Manchester is ranked in the top ten authorities worst hit by Government cuts, according to new figures.

Labour have accused the Government of targeting the country’s most deprived areas to reduce spending, while protecting affluent regions.

Analysis released by the party suggests that the north of England and inner-city parts of London are taking the brunt of the cuts to welfare and local councils.

The figures amount to an average of £508 cuts for every person in the North West, £566 in the North East, and £511 in the capital.

This is compared to just £292 in the South East outside London and £324 in the east of England.

Manchester is the seventh hardest hit authority in terms of cuts, despite being ranked fourth highest in the Government’s own deprivation figures, according to Labour’s figures.

The worst-hit area, Knowsley in Merseyside, sees a total loss of £850 per head – £515 per head in welfare cuts and £336 in local government cuts.

By contrast, the least-hit area, Mole Valley – which covers the towns of Dorking and Leatherhead and surrounding villages in Surrey – loses £182 per head, made up of £164 in welfare reductions and £18 in local government cuts.

The list of ten local authority areas hardest hit by the cuts includes seven out of the eight most disadvantaged parts of the country, according to the Government’s own deprivation index.

Knowsley, which ranks fifth in the index, is followed by Westminster (87th in the index, losing £824 per head), then Hackney in east London (second in the deprivation index, £821), Liverpool (first, £817), Blackpool (sixth, £792), Hartlepool (24th, £724), Manchester (fourth, £715), Newham in east London (third, £710) and Middlesbrough (eighth, £696).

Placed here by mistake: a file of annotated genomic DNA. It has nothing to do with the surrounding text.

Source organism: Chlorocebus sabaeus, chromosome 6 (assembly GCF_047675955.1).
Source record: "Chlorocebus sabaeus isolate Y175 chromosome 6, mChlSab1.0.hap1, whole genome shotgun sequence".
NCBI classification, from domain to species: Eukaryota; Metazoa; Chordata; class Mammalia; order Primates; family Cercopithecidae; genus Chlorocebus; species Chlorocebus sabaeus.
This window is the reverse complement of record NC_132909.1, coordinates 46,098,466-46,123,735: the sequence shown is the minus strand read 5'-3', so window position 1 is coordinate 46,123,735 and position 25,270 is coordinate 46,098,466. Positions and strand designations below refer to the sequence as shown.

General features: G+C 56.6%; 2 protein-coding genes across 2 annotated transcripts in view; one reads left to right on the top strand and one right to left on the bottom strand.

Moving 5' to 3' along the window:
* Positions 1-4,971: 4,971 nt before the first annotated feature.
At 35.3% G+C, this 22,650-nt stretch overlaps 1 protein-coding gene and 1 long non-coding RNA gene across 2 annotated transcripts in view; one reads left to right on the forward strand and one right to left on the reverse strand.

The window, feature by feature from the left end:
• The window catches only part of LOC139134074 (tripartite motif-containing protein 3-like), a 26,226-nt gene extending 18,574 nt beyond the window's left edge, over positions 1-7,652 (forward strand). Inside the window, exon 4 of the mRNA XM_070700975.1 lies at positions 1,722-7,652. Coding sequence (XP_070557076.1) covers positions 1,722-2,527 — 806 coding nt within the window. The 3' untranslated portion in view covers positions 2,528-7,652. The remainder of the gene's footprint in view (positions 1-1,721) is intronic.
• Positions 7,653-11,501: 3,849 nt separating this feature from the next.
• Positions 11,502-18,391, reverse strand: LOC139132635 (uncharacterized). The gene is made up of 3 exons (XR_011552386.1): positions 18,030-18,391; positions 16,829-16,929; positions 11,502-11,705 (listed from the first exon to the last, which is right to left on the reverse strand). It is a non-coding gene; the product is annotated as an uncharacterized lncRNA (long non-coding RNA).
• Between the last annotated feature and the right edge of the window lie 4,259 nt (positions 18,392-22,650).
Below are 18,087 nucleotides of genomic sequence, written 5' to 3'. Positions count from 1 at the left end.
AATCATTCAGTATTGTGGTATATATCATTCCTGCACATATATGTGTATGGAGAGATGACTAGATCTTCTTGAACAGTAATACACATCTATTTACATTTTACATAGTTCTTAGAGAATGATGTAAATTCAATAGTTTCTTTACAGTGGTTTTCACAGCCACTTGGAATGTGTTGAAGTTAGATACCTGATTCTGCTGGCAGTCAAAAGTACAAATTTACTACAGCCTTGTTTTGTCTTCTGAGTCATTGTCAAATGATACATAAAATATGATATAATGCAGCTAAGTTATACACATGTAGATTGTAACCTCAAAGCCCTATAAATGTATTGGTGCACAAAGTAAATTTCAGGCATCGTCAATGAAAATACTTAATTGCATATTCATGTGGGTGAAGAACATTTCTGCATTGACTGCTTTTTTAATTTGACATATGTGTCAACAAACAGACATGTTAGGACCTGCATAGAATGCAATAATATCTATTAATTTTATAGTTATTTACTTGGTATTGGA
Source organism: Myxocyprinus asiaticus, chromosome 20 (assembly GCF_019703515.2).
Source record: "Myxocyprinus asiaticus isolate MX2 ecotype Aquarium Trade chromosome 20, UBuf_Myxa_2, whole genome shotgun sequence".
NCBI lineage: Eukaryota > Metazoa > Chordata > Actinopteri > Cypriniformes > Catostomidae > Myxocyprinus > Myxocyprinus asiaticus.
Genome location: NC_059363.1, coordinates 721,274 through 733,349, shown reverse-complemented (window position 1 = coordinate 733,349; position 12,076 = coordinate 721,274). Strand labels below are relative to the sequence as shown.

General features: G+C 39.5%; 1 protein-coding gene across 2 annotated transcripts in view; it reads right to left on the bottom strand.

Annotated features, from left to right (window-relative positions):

Mole Valley is 310th out of 326 in the deprivation index, and the other areas on which the cuts are having least impact are equally well-off. Second least-affected is Waverley in Surrey (321st on the index, losing £187 a head), Wokingham in Berkshire (325th, £189), Hart in Hampshire (326th, £194) and Elmbridge in Surrey (320th, £196).

Shadow work and pensions secretary Liam Byrne said: “The Tories are zeroing in on areas in need and hitting them hard – twice.

“Communities facing the biggest hit to local government are also losing most from cuts to their tax credits and benefits, yet instead of helping working families the Tories are giving millionaires a tax cut. That tells you everything you need to know about this Government’s priorities.”

According to Labour’s figures, based on independent research conducted by Sheffield Hallam University and Newcastle City Council, the overall loss per head from welfare and local government cuts is £566 in the North-East, £511 in London, £508 in the North-West, £421 in Yorkshire and the Humber, £388 in the West Midlands, £364 in the East Midlands, £334 in the South-West, £324 in the East of England and £292 in the South-East.

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